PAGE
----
Under these conditions, on what legal basis could we deprive a person who possesses this immunity passport of a fundamental right such as freedom of movement? Could States simply deny a scientific fact and act as if nothing had changed, that is, restricting that person’s freedom as if he or she were a threat to public health? In my opinion, this is hard to accept: we can only restrict fundamental rights if strong reasons apply. Indeed, according to article 5 (e) of the European Convention on Human Rights (ECHR), “Everyone has the right to liberty and security of person. No one shall be deprived of his liberty save in the following cases and in accordance with a procedure prescribed by law: (e) the lawful detention of persons for the prevention of the spreading of infectious diseases”. Thus, States can only restrict freedom of movement if someone might be a danger to others. This is not at all the case with immune people. Therefore, if someone could prove that he or she is immune, States should recognize the importance of this evidence and avoid limiting his or her fundamental rights without any lawful basis.

Of course, one might argue against my conclusion by stating that the danger that non-infected non-immune persons might choose to expose themselves to the virus in order to recuperate their rights through subsequent immunity would justify the ban of immunity passports. However, this is extremely difficult to sustain, since, in reality, in this case, we would be cutting back the rights and freedoms of some people to prevent others from committing clearly unsupportive behaviour that only serves their own particular interests. This does not seem defensible from any point of view and is not lawful according to the ECHR. Its article 5 includes a closed list of causes that allow for restriction to freedom of movement and “provoking that someone else risks their lives and compromises public health” is not a part of this list. Indeed, its letter (e) requires that the subjects whose rights are limited constitute a threat to public health by themselves. No extensive interpretations of this clause can be made.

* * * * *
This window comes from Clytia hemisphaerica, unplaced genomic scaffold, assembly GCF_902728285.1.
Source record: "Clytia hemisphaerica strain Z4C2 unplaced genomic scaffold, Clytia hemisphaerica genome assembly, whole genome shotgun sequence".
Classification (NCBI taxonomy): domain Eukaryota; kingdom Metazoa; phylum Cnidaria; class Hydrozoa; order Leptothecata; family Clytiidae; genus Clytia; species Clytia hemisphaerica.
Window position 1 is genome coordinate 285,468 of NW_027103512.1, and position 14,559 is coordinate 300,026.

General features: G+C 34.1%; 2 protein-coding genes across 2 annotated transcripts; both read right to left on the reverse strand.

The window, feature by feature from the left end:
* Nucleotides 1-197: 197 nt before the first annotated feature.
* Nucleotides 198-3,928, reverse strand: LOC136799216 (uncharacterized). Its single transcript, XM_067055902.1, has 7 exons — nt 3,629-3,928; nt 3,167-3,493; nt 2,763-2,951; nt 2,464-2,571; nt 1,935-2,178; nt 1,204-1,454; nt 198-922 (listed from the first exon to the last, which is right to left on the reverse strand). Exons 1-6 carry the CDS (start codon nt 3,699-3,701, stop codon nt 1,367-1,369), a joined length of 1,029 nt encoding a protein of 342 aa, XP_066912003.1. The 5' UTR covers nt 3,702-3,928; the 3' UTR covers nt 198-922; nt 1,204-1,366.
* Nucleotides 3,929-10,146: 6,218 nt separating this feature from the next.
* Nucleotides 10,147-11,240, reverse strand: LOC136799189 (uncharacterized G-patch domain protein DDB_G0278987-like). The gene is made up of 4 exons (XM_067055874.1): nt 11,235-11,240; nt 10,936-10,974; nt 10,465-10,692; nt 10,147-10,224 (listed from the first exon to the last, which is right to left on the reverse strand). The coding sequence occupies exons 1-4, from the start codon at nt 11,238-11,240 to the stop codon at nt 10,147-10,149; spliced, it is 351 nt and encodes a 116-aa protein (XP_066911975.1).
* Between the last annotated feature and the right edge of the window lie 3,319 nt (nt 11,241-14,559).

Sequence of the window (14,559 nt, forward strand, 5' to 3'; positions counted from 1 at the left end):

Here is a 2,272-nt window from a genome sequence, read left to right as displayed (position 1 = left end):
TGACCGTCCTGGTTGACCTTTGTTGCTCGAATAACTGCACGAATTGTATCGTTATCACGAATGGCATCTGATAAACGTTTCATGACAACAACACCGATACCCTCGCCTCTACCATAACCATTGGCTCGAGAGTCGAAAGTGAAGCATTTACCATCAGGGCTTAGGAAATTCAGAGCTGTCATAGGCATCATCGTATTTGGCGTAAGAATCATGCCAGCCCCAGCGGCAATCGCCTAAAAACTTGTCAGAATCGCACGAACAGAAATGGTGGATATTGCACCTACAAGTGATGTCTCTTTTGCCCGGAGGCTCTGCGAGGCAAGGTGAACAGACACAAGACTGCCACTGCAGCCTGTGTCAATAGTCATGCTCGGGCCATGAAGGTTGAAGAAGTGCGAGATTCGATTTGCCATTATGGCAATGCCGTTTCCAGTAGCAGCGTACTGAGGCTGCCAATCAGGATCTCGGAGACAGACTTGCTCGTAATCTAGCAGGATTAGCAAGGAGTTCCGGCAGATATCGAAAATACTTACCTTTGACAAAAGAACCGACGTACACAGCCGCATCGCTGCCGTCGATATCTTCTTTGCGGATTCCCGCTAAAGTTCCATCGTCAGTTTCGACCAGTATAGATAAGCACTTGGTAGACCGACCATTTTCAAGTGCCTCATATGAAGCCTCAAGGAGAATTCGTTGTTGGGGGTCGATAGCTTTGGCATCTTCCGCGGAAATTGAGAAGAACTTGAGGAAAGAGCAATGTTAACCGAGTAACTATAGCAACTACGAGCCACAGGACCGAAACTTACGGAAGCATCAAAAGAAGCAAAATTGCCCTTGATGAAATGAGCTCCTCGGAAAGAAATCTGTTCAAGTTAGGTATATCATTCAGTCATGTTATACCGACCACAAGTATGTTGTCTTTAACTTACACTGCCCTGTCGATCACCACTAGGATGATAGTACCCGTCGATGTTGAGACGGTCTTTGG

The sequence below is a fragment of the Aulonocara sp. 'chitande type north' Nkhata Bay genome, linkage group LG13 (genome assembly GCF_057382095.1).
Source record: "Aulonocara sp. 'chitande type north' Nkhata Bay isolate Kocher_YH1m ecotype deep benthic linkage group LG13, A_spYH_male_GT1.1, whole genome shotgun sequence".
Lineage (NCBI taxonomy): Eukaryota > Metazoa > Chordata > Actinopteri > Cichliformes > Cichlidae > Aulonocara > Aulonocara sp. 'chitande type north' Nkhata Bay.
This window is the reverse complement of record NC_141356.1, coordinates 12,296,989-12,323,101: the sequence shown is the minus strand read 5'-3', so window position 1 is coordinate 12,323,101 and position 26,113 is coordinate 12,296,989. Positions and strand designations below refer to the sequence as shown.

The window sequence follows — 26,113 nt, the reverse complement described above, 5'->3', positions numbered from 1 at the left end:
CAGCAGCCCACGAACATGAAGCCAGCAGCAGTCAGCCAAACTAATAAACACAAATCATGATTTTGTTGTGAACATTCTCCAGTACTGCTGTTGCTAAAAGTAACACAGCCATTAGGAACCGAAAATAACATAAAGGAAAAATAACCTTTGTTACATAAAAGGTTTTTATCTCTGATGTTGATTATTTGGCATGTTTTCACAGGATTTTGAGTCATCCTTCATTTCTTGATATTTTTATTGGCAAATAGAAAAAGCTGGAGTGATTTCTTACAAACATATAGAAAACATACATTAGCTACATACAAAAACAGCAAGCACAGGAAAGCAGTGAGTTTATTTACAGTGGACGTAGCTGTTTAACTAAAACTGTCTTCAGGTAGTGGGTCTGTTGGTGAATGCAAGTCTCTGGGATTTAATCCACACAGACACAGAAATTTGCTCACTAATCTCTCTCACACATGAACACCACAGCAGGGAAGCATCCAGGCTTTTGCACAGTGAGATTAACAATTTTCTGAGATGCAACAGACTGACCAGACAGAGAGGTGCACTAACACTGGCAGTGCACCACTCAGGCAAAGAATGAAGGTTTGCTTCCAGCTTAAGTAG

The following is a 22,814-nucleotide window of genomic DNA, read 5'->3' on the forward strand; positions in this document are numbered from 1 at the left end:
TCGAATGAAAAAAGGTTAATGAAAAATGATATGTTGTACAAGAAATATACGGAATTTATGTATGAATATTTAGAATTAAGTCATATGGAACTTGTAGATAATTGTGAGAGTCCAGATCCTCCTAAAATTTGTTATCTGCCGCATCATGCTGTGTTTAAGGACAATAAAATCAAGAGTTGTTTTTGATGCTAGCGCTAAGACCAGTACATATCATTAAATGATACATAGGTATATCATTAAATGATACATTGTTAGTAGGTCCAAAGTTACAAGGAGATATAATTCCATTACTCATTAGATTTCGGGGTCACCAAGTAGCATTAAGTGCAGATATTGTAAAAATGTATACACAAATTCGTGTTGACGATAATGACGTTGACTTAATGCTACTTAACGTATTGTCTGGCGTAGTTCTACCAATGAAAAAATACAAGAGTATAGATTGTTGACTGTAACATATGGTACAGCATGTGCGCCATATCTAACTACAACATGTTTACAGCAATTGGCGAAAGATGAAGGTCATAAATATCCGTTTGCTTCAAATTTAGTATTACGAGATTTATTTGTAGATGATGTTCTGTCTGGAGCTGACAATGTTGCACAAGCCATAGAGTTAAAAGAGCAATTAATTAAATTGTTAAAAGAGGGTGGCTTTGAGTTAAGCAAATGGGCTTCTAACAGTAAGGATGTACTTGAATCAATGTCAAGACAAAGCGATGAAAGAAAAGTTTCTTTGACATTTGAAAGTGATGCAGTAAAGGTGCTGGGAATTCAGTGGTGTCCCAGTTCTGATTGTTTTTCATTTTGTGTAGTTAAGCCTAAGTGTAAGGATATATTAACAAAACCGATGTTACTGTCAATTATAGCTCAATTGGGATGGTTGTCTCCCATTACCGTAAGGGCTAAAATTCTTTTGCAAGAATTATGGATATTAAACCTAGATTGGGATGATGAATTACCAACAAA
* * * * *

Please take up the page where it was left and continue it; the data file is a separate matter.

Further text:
Therefore, States cannot limit freedom of movement to immune people. Instead, what seems more reasonable is to allow immunity passports, making them compatible with harsh sanctions for those who break isolation by deliberately seeking to infect themselves and consequently other people, and with a certain limitation of the real differences in the enjoyment of the rights by some and not others. This would seek to reduce the incentives for exposure to risk, rather than to restrict the rights of those who are not a threat to public health.

Iñigo de Miguel Beriain, Research Professor at the University of the Basque Country UPV/EHU, Faculty of Law. His research has been aimed towards areas related with the Philosophy of Law, Ethics in the Economy, Bioethics or Medical law. He has participated in several research projects, among which the following can be highlighted: CHIMBRIDS. Chimaeras and Hybrids in Comparative European and International Research. Scientific, ethical, philosophical and legal aspects; SYBHEL. Synthetic Biology for Human Health: Ethical and Legal Issues and  PANELFIT Participatory Approaches to a New Ethical and Legal Framework for ICT.

He has worked as a teaching Scholar at the University of the Basque Country. Additionally, he has participated as a lecturer in many courses, seminars and congresses in universities from different countries. He has published six books and sixty-five book chapters. He has also authorized more than twenty-five papers in WOS indexed journals and thirty more in journals indexed in SCOPUS, SCIMAGO or DICE. He holds a bachelor’s in economics and Business Management and Administration by the University of Navarra (1995) and in Law by the UNED (1997). European Doctor in Law by the UNED (2003) and in Philosophy by the University of the Basque Country (2013). To broaden his education and his research, he undertook several research stays, at the University of Pisa and Trento (Italy), the Jagellonian University of Krakow (Poland) and the University of Pau university and Pays de l’Adour (France).

 

For more information on the context of this e-conference and the other papers see

Don’t miss the next paper on Monday 29 June at 12 p.m. (GMT+1)

COVID-19 & DATA PROTECTION IN SPAIN, GENERAL OVERVIEW, by Rosario García Mahamut, professor of Constitutional Law at Jaume I University (Castellón, Spain)